By Stacy Myers, Contributing Writer
Are you working to ditch processed foods and put more real food on the table? This month we're running a series called Real Food Made Simple: A Beginner's Guide to Eating Better. Our goal is to answer the questions you might have and make the transition a whole lot easier!
It costs too much to eat real food. I can’t afford it. There is some kind of conspiracy going on – healthy food costs too much…and the cheap food that I can afford to buy is bad for me. So, I keep buying the cheap food 'cause it’s easy.
The only people who can afford whole, healthy foods are rich socialites or people who live in a van down by the river because they don’t have a house and they farm all day long. I’m just a normal, average Jane and the only thing I can afford are Ho-Hos and Ding Dongs.
Nah – this whole foods thing is dumb and expensive. I can’t afford it. That’s for other people and not me – maybe one day when I hit the lottery…except I don’t play the lottery.
Does that sound dumb to anyone else? Real food is NOT too expensive – that’s a myth…and this is coming from a former coupon queen who would get $100 or more worth of groceries for $20.
It takes a little bit of knowledge, a little bit of work, and some effort to get good, whole foods at a good price. And I’m here today to tell you how – 'cause that’s how I roll.
Our family has been at this “real food” thing for almost two years now. I’ve learned a thing or two…and I still have a ton to learn. I imagine when I stop learning, I’ll kick the bucket pretty soon thereafter. So here are my tips and tricks for eating healthy, whole foods on a budget.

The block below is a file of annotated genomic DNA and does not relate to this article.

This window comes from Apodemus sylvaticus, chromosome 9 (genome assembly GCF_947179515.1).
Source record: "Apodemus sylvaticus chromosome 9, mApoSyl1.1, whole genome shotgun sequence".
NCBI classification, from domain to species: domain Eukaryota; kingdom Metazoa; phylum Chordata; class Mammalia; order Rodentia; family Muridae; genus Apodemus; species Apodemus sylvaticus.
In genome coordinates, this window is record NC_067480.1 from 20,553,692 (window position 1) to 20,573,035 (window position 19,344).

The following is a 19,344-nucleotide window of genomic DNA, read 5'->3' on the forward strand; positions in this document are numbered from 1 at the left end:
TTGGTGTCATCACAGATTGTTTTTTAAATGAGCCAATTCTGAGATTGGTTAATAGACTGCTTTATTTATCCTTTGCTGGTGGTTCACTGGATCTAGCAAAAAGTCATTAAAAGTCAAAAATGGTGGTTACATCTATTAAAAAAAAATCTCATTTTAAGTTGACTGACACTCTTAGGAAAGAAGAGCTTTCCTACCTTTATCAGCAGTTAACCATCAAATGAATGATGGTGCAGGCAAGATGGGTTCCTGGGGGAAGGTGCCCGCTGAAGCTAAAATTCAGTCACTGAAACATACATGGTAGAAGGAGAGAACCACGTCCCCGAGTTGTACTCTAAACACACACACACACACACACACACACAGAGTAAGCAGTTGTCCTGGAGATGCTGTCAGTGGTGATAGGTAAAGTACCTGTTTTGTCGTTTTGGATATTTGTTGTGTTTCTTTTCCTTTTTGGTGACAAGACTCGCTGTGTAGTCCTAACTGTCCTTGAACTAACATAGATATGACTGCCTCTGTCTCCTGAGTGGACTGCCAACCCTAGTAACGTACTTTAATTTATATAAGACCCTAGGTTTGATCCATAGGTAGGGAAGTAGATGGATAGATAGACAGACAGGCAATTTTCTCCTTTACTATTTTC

1. Buy in Bulk
This is pretty much the smartest thing I’ve ever done when it comes to whole food preparation. Just about anything you want to buy is cheaper when you buy it in bulk. If it’s something that will keep or you can freeze (and you have the space) why not buy a bunch of it instead of one piddly little bag?
Buying in bulk is cheaper even if you don’t want to buy a 25-pound bag. You just need to find a bulk food store or a local Amish market. They buy in bulk for you and repackage into smaller containers. The price is still cheaper because you’re not paying for fancy packaging.
BUT, you still have to have the money. Some of my favorite posts on Buying in Bulk are from Penniless Parenting. Check out these posts to get some great ideas on how to afford bulk buying:
2. Use Coupons
This is a shocker…yes, you can use coupons for REAL whole foods. It’s just a bit harder to find them. Some stores like Earth Fare and Whole Foods offer coupons to their store. Even Target has some whole foods coupons. Always check the store website where you’re going to be shopping to see if they offer store coupons.
3. Shop late at the farmer’s market
I love my farmer’s market. Going there and seeing the foods makes me so happy. Did you know that if you go by the farmer’s market right before it closes for the day you’re likely to get a better deal? Sometimes the farmers don’t want to take home their leftover bounty and so they’re willing to sell it at a discounted rate. Yes, a lot of the good stuff is gone – but if you’re not picky, you can get some good stuff for very cheap!
Also, never be afraid to ask for a deal. If you’re going to be buying bulk at the farmer’s market, ask the farmer if he would sell to you cheaper for buying a large amount.
4. Cook from Scratch